LONDON (Reuters) - Britain’s seaside towns are at war with their seagulls, urging visitors not to feed the birds in an effort to stop them snatching titbits like potato chips from tourists’ hands.
Warning signs deck promenade railings from Scarborough to Broadstairs and beyond but now research from the University of Exeter has suggested an easy way for holidaymakers to deter the gulls - just stare at them.
The research showed that with a human staring at them, herring gulls took 21 seconds longer to approach a bag of chips then when left apparently unobserved.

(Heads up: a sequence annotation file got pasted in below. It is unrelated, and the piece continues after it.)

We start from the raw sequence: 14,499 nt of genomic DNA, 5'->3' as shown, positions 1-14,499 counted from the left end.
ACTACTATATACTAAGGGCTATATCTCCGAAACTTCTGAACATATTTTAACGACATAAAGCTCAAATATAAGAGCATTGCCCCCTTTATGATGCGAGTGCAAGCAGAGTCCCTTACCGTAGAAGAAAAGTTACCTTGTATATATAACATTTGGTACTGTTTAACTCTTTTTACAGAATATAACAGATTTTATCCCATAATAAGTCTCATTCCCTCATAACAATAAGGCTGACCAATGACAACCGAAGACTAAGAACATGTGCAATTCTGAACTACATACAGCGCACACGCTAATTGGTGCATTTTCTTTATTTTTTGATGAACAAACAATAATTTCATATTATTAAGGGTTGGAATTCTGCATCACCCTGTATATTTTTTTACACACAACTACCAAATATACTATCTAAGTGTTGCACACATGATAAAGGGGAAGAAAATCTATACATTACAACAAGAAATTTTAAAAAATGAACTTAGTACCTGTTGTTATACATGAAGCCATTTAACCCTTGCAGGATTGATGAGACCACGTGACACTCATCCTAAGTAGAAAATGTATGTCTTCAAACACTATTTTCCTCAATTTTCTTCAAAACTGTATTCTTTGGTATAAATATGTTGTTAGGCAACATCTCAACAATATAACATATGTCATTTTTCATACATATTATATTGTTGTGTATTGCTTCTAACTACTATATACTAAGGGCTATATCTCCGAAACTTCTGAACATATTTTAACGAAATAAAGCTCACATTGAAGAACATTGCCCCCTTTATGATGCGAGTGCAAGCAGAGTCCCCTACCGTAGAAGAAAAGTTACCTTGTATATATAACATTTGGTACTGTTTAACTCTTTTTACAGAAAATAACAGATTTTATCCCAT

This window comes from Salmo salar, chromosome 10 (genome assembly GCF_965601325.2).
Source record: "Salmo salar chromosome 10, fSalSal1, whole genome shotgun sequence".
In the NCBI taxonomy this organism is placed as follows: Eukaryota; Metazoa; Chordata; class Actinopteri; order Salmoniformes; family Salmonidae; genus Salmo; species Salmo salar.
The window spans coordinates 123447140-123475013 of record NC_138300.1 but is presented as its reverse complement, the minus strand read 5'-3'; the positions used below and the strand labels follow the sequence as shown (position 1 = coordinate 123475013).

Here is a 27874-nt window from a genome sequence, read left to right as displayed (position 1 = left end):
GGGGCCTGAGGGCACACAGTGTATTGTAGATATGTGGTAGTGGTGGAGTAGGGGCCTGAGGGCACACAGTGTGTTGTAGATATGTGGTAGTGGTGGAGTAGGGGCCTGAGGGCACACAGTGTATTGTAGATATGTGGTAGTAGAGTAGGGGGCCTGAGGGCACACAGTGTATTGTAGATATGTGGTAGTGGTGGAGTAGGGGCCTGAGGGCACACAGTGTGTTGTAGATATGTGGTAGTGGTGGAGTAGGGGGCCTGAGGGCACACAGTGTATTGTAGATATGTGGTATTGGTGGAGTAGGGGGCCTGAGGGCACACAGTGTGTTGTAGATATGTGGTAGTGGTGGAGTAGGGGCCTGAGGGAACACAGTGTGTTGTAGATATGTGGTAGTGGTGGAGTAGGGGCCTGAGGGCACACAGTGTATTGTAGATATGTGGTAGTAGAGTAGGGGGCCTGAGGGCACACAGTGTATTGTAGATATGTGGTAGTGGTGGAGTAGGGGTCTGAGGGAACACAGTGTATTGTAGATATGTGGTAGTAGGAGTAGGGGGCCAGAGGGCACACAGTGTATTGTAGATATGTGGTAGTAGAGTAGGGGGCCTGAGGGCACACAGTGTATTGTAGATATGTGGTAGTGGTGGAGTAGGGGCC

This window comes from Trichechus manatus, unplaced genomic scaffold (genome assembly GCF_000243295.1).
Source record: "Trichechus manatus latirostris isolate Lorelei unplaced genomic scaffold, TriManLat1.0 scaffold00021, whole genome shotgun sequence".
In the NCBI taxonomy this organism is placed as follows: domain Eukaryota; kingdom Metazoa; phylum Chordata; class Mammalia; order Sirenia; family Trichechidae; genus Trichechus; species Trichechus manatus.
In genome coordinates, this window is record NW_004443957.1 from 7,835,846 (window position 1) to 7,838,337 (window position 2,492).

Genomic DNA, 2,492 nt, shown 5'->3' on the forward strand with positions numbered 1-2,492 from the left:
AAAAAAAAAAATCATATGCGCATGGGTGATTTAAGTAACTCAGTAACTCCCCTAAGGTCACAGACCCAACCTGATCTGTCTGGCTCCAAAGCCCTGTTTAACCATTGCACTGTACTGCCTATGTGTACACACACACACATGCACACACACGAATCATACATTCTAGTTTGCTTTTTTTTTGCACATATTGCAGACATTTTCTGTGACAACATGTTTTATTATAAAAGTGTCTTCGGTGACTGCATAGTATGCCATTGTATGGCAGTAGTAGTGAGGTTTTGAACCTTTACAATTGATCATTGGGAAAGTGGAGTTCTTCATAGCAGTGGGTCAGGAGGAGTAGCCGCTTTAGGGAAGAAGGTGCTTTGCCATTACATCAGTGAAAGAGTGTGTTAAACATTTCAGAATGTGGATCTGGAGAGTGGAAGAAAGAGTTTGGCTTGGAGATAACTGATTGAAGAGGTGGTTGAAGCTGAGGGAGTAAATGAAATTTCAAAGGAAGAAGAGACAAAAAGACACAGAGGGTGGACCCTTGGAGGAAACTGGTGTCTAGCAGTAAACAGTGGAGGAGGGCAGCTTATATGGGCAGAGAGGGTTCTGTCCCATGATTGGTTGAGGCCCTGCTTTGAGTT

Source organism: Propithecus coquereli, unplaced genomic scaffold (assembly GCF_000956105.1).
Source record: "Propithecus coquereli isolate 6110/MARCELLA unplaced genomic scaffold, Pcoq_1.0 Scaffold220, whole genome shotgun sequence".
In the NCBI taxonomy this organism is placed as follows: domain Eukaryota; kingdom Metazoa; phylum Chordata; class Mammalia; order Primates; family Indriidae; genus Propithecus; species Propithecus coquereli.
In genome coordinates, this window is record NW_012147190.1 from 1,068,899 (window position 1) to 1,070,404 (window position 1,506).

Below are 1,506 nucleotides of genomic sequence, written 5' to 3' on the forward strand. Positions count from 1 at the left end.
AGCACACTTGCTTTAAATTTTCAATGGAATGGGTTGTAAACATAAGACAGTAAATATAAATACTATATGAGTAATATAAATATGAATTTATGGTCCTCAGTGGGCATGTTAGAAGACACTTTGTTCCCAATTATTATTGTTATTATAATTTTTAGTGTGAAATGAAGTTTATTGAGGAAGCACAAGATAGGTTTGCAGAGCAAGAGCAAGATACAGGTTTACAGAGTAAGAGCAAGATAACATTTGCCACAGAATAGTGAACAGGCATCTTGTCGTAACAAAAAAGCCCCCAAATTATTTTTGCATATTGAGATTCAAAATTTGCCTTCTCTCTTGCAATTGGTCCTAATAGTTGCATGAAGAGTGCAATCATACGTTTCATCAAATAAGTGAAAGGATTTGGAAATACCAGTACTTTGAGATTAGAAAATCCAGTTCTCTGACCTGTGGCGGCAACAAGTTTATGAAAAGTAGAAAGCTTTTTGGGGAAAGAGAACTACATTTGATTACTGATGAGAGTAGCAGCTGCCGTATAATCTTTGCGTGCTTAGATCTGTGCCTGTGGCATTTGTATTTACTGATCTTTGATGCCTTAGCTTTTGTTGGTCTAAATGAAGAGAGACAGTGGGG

“Gulls are often seen as aggressive and willing to take food from humans, so it was interesting to find that most wouldn’t even come near during our tests,” said lead author Madeleine Goumas, of the Center for Ecology and Conservation at Exeter’s Penryn Campus in Cornwall.
The researchers tried to test 74 gulls but most flew away or would not approach. Just 27 approached the food and 19 completed the “looking at” and “looking away” tests.
“Of those that did approach, most took longer when they were being watched,” Goumas said. “Some wouldn’t even touch the food at all, although others didn’t seem to notice that a human was staring at them.”
Reporting by Guy Faulconbridge; editing by Stephen Addison
Our Standards: The Thomson Reuters Trust Principles.